Rural and remote Australia encompasses many diverse locations and communities and people living in these areas face unique challenges due to their geographic isolation. Those living outside metropolitan areas often have poorer health outcomes compared with those living in metropolitan areas. For example, data show that people living in rural and remote areas have higher rates of hospitalisations, mortality, injury and poorer access to, and use of, primary health care services, compared with those living in metropolitan areas.

Health inequalities in rural and remote areas may be due to factors, including:

  • challenges in accessing health care or health professionals, such as specialists
  • social determinants such as income, education and employment opportunities
  • higher rates of risky behaviours such as tobacco smoking and alcohol use
  • higher rates of occupational and physical risk, for example from farming or mining work and transport-related accidents.

Despite poorer health outcomes for some, the Household, Income and Labour Dynamics in Australia (HILDA) survey found that Australians living in small towns (fewer than 1,000 people) and non-urban areas generally experienced higher levels of life satisfaction compared with those in urban areas (Wilkins 2015). Rural and remote Australians also report increased community interconnectedness and social cohesion, as well as higher levels of community participation, volunteering and informal support from their communities (Ziersch et al. 2009).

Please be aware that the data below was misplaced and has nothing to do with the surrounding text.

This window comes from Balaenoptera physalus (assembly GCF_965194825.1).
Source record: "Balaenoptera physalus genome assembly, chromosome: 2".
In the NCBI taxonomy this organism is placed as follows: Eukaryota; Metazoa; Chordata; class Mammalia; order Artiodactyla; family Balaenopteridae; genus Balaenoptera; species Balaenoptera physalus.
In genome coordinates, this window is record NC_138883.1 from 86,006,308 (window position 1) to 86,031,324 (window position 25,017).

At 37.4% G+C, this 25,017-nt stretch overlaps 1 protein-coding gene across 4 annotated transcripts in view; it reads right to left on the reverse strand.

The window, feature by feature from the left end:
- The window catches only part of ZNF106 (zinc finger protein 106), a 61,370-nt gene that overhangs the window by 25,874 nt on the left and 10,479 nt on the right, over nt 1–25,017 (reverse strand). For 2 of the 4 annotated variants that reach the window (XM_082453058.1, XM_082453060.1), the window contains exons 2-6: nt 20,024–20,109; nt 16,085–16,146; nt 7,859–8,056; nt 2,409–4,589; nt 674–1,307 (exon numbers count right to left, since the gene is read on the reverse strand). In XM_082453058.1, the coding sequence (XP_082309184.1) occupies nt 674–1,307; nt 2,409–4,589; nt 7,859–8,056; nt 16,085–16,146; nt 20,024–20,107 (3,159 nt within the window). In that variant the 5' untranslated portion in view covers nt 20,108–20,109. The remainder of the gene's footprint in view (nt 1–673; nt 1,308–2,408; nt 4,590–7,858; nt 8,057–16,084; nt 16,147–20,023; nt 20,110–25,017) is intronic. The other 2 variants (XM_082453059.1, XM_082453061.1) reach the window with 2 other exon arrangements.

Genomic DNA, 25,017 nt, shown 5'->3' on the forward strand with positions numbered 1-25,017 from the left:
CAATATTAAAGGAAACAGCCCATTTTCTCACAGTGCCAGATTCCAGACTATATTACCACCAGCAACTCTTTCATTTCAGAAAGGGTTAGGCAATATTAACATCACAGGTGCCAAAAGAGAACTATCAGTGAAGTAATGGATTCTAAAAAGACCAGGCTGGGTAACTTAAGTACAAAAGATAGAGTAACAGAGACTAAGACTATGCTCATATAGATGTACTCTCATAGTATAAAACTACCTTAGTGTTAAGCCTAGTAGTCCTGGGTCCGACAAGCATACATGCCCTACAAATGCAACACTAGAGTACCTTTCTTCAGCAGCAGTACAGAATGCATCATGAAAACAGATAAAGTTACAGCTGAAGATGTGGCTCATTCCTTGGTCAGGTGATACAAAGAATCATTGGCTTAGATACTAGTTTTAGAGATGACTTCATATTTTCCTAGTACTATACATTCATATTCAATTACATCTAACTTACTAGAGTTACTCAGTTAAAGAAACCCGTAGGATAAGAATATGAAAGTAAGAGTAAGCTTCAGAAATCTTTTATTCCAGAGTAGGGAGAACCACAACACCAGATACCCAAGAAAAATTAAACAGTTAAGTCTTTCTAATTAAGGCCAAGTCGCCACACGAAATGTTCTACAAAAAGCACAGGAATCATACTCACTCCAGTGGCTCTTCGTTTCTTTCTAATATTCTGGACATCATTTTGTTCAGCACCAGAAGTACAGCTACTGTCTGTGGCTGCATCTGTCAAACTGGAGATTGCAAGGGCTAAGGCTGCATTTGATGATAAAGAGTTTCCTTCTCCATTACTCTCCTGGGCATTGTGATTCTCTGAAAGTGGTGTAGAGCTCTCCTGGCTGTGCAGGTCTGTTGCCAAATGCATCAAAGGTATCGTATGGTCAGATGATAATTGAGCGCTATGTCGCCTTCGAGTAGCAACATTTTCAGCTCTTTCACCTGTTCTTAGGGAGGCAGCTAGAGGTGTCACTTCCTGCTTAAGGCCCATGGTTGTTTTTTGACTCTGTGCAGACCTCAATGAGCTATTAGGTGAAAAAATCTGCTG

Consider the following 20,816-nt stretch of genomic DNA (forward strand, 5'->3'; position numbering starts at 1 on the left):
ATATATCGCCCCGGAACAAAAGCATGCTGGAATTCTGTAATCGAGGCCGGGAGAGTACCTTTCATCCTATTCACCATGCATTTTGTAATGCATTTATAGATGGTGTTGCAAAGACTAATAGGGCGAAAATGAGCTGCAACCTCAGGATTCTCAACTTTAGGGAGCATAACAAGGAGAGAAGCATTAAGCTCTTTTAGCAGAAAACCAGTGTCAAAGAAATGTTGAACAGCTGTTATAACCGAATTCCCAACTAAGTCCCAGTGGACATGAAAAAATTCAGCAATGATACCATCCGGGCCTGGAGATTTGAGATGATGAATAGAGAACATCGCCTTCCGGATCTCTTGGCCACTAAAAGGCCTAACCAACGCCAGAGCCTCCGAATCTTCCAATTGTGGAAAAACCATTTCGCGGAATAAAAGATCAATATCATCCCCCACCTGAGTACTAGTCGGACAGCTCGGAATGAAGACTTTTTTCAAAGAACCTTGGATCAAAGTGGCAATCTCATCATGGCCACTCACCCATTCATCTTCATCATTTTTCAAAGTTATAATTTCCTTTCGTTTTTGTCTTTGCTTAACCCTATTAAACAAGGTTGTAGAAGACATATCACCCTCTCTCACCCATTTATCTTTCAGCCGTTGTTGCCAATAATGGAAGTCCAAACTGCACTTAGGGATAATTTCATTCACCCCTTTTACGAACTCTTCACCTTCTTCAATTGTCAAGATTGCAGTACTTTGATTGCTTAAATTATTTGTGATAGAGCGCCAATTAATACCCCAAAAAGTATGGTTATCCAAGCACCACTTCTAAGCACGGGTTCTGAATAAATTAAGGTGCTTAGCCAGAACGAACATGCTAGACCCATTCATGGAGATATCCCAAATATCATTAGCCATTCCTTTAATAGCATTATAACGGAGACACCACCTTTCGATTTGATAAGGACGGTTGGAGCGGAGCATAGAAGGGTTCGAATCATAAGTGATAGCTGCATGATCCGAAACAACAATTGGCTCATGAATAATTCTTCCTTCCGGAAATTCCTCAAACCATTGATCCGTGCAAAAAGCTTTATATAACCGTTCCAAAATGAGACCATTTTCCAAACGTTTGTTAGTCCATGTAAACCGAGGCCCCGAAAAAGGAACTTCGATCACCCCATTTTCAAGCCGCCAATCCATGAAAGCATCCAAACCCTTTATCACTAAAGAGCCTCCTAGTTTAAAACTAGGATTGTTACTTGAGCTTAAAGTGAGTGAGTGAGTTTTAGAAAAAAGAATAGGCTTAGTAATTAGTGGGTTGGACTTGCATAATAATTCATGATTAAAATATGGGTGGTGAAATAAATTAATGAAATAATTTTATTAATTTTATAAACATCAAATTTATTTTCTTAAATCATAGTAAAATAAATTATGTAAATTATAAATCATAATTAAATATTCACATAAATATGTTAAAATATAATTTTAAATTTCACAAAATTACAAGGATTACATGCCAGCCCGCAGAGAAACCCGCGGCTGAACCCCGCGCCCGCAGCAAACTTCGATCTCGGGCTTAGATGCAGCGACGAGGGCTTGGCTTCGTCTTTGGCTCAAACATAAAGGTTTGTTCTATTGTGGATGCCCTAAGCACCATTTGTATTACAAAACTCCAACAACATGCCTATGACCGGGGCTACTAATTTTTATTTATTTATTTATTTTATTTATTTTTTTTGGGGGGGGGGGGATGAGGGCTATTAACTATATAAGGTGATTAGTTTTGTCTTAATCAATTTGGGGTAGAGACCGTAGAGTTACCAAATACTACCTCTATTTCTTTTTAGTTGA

How is remoteness area classified?

This report uses the Australian Statistical Geography Standard Remoteness Structure, 2016, which defines remoteness areas into 5 classes of relative remoteness across Australia:

  • Major cities
  • Inner regional
  • Outer regional
  • Remote
  • Very remote.

These remoteness areas are centred on the Accessibility/Remoteness Index of Australia which is based on the road distances people have to travel for services (ABS 2018a).

In this report, the term ‘rural and remote’ covers all areas outside Australia’s Major cities. Due to small population sizes, data for Outer regional, Remote and Very remote as well as Remote and Very remote areas are sometimes combined for reporting (ABS 2018b). Based on available data, these results have been presented as low level as possible.

What is missing from the picture?

Gaps exist in the availability and coverage of health data in rural and remote areas, and in information available at local level. For example, the Australian Bureau of Statistics’ National Health Survey, which provides information on the prevalence of long-term health conditions and health risk factors but, does not include Very remote areas of Australia.


ABS (Australian Bureau of Statistics) 2018a. Australian Statistical Geography Standard (ASGS): Volume 5 – Remoteness structure, July 2016. ABS cat. no. 1270.0.55.005. Canberra: ABS.

ABS 2018b. Remoteness structure. Canberra: ABS. Viewed 14 May 2019.

Wilkins R 2015. The Household, Income and Labour Dynamics in Australia Survey: selected findings from waves 1 to 12. Melbourne: Melbourne Institute of Applied Economic and Social Research.

Ziersch A, Baum F, Darmawan I, Kavanagh A & Bentley, R 2009. Social capital and health in rural and urban communities South Australia. Australian and New Zealand journal of public health 33:7–16. Adelaide: Flinders University.